Saturday, November 19, 2011

Free Markets, Families and Regulating Fraud

I’ve been reading several calls for prosecution of fraud on Wall Street lately. No, these aren’t coming from the Occupy Wall Street crowd. Instead, top economic and business commentators and scholars are noting the dearth of prosecution and the role this is playing in our economic challenges. This is a fascinating debate and I only have time to capture enough to spark your interest in hopes that you will check out some of the sources I post. For starters,
I’ve been interested for some time in the notion that many seem to ascribe to that if we want a free market then we don’t want regulation. This post by Barry Ritholz (who has been noted as one of the top 15 economic journalists) captures some great thoughts by leading free market economists on the role of regulation and prosecution of fraud. Here are a few quotes:
There is a widespread myth that free market supporters are against regulation or prosecuting fraud. In fact, Adam Smith – the father of free market capitalism – was for regulation of banks, and believed that trust is vital for a healthy economy. Because strong enforcement of laws against fraud is a basic prerequisite for trust, Smith would be disgusted by the lack of prosecution of Wall Street fraudsters today. Smith railed against monopolies and their corrupting influence. And Smith was pro-regulation, so long as the regulation benefited the little guy, as opposed to the wealthiest:
In addition to Adam Smith, Ritholz also notes that more contemporary free market economists are also for regulation and prosecution of fraud as a means to keep the free market working properly. Incuding Richard Posner, Alan Greenspan, Ludwig von Mises and even Friederich Hayek.
There remains, however, one other kind of harmful action that is generally thought desirable to prevent and which at first might seem distinct. This is fraud and deception. Yet, though it would be straining the meaning of words to call them ‘coercion,’ on examination it appears that the reasons why we want to prevent them are the same as those applying to coercion. Deception, like coercion, is a form of manipulating the data on which a person counts, in order to make him do what deceiver wants him to do. Where it is successful, the deceived becomes in the same manner the unwilling tool, serving another man’s ends without advancing his own. Though we have no single word to cover both, all we have said of coercion applies equally to fraud and deception. … Liberty not only means that the individual has both the opportunity and the burden of choice; it also means that he must bear the consequences of his actions…. Liberty and responsibility are inseparable.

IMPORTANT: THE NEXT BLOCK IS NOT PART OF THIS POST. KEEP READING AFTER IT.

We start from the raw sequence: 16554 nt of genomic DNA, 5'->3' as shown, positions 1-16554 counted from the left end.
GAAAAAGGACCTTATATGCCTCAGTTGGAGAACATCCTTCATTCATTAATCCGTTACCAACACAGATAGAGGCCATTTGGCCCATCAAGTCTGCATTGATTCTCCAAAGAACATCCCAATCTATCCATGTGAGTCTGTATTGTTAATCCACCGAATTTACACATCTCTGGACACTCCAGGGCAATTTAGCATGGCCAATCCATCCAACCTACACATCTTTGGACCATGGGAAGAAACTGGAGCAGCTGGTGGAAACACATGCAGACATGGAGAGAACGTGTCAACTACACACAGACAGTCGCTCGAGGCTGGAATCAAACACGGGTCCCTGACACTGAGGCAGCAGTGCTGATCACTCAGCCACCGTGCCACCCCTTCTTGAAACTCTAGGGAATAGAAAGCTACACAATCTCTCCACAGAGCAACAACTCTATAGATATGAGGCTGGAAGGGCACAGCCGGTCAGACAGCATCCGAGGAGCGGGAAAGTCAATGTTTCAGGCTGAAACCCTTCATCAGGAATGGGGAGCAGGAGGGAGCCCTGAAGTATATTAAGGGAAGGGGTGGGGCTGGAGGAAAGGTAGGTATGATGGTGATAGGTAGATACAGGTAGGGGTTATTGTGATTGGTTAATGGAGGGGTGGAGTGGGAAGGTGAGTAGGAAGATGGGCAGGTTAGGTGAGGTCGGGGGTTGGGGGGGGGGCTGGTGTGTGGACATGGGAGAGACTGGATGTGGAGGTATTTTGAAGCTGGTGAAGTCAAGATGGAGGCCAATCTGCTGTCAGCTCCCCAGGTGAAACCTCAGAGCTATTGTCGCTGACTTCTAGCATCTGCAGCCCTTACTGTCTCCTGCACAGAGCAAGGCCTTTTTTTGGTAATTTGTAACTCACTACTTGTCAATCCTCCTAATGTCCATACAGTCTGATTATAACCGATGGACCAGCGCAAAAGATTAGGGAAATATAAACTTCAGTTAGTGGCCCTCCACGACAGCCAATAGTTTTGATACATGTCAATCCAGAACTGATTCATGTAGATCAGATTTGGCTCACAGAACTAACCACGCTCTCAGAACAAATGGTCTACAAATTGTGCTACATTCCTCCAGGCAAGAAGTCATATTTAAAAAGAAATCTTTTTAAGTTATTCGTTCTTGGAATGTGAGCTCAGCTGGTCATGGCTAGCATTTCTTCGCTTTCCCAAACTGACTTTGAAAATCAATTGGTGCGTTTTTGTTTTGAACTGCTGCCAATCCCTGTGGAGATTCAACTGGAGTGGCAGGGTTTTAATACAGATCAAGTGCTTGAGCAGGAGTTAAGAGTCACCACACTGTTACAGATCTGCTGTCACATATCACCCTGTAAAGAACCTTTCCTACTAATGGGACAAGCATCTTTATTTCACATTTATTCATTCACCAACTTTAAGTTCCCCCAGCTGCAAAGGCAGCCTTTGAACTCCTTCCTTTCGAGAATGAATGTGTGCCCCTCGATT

Government ought to protect the individuals within the country against the violent and fraudulent attacks of gangsters, and it should defend the country against foreign enemies.
Interestingly, Ritholz notes that it is fraud combined with poor monetary policy that leads to bubbles in the economy such as we’ve experienced with the and real estate bubbles in the past decade or so. Ritholz then notes that the current administration has a terrible record for prosecuting fraud. He says:
Now to be fair, this connection is not necessarily a clear one. However, Ritholz is not alone in saying that the economy is being held back because fraud is not being prosecuted. He continues on his blog to discuss the differences between good and bad regulation and asserts that good regulation is critical to the operation of the free market. I tend to agree but only to a point.
Instead of a focus on regulation, I would say that trust must exist for the operation of a free market and trust can be obtained either by a good regulator/enforcer who prevents and punishes fraud or it can be obtained by self regulation. The best way to have trust is to have self-regulation by an ethical populace. Self-regulation has been described as “obedience to the unenforceable.” For example, Harvard's famous Professor Clayton M. Christensen refers to self-regulation and notes an essay written by the “Lord John Fletcher Moulton, the great English jurist, who wrote that the probability that democracy and free markets will flourish in a nation is proportional to ‘The extent of obedience to the unenforceable.’”